July 25, 2012
Olympics and Terrorism
Olympic sites of the past four decades have been relatively safe with respect to terrorism, according to a new report by the National Consortium for the Study of Terrorism and Responses to Terrorism (START). In light of the resources and attention devoted to the possibility of a terrorist attack at the upcoming Summer Olympic Games in London, START researchers published a background report on the history of terrorism and the Olympics since 1970.
After analyzing terrorist attacks that have taken place during the Olympic Games in the host country, researchers concluded that there is no consistent increase or decrease in the frequency of terrorist attacks during the Olympics when compared with other time periods in the same city, which suggests that considerable efforts to reinforce security are generally effective at mitigating any potential threats.
“The heightened profile of these events might increase the likelihood of a terrorist attack while the heightened security and surveillance might decrease the likelihood of an attack,” says Erin Miller, START researcher and co-author of the background report.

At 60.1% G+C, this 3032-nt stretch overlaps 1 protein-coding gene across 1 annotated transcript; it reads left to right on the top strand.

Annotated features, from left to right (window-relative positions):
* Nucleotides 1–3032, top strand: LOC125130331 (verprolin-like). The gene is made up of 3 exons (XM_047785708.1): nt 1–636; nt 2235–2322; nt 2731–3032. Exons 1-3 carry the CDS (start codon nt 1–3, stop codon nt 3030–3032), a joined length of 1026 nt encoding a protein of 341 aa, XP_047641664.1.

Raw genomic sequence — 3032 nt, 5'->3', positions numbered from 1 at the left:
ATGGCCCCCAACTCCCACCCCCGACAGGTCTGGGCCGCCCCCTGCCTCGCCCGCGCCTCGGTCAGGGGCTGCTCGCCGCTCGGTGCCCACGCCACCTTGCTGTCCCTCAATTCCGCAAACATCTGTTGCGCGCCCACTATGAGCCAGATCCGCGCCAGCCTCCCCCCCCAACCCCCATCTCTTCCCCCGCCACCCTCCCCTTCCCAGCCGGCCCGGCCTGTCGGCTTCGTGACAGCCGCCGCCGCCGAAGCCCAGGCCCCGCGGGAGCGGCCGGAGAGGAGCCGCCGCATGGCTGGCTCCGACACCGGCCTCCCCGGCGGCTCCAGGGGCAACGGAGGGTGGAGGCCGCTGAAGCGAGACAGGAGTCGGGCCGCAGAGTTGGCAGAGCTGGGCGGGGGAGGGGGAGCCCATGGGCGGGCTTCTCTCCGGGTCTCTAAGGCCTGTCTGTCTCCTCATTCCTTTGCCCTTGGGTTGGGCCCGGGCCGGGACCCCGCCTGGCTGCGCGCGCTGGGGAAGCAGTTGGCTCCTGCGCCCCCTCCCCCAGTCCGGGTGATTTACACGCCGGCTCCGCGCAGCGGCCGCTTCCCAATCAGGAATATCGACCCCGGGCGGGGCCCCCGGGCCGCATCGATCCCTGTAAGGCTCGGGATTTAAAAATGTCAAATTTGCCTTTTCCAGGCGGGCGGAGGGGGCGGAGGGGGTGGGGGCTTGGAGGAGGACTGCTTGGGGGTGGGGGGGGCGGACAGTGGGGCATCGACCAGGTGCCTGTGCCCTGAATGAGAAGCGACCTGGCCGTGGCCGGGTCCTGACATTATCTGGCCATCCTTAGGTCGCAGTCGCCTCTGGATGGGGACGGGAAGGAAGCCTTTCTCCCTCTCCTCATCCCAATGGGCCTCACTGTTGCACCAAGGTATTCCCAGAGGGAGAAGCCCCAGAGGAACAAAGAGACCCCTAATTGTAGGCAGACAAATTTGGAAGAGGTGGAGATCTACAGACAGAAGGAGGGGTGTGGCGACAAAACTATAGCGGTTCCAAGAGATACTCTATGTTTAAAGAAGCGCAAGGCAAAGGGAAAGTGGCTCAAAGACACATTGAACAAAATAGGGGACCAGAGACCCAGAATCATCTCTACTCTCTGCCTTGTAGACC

The background report details the fatal attacks that occurred in three Olympic host cities: Munich (1972), Atlanta (1996) and Beijing (2008). These attacks left 16 victims and 6 perpetrators dead, and more than 100 wounded.
The background report further examines the patterns of terrorism in 20 Olympic host countries in the year prior to the start of the games as compared to the time of the games. Of the 15 countries that saw terrorist attacks during these time periods:
- Nine had more attacks during the Olympics than in the prior year.
- Six had fewer attacks during the Olympics than in the prior year.
- Three had fewer fatalities during the Olympics than in the prior year.
- Six had more fatalities during the Olympics than in the prior year.
The background report also reviews the history of terrorism in London and the United Kingdom. Since 1970, there have been 380 attacks in London causing more than 175 fatalities and more than 2,200 injuries. Researchers note that these attacks were infrequent with the most recent of being a series of four coordinated suicide bombings on public transportation. The attack, claimed by a group calling itself “Secret Organization of al Qaida in Europe,” killed 56 and wounded more than 700.
START’s Terrorism and the Olympics Background Report can be found on its website at http://www.start.umd.edu/start/publications/br/TerrorismAndOlympics.pdf.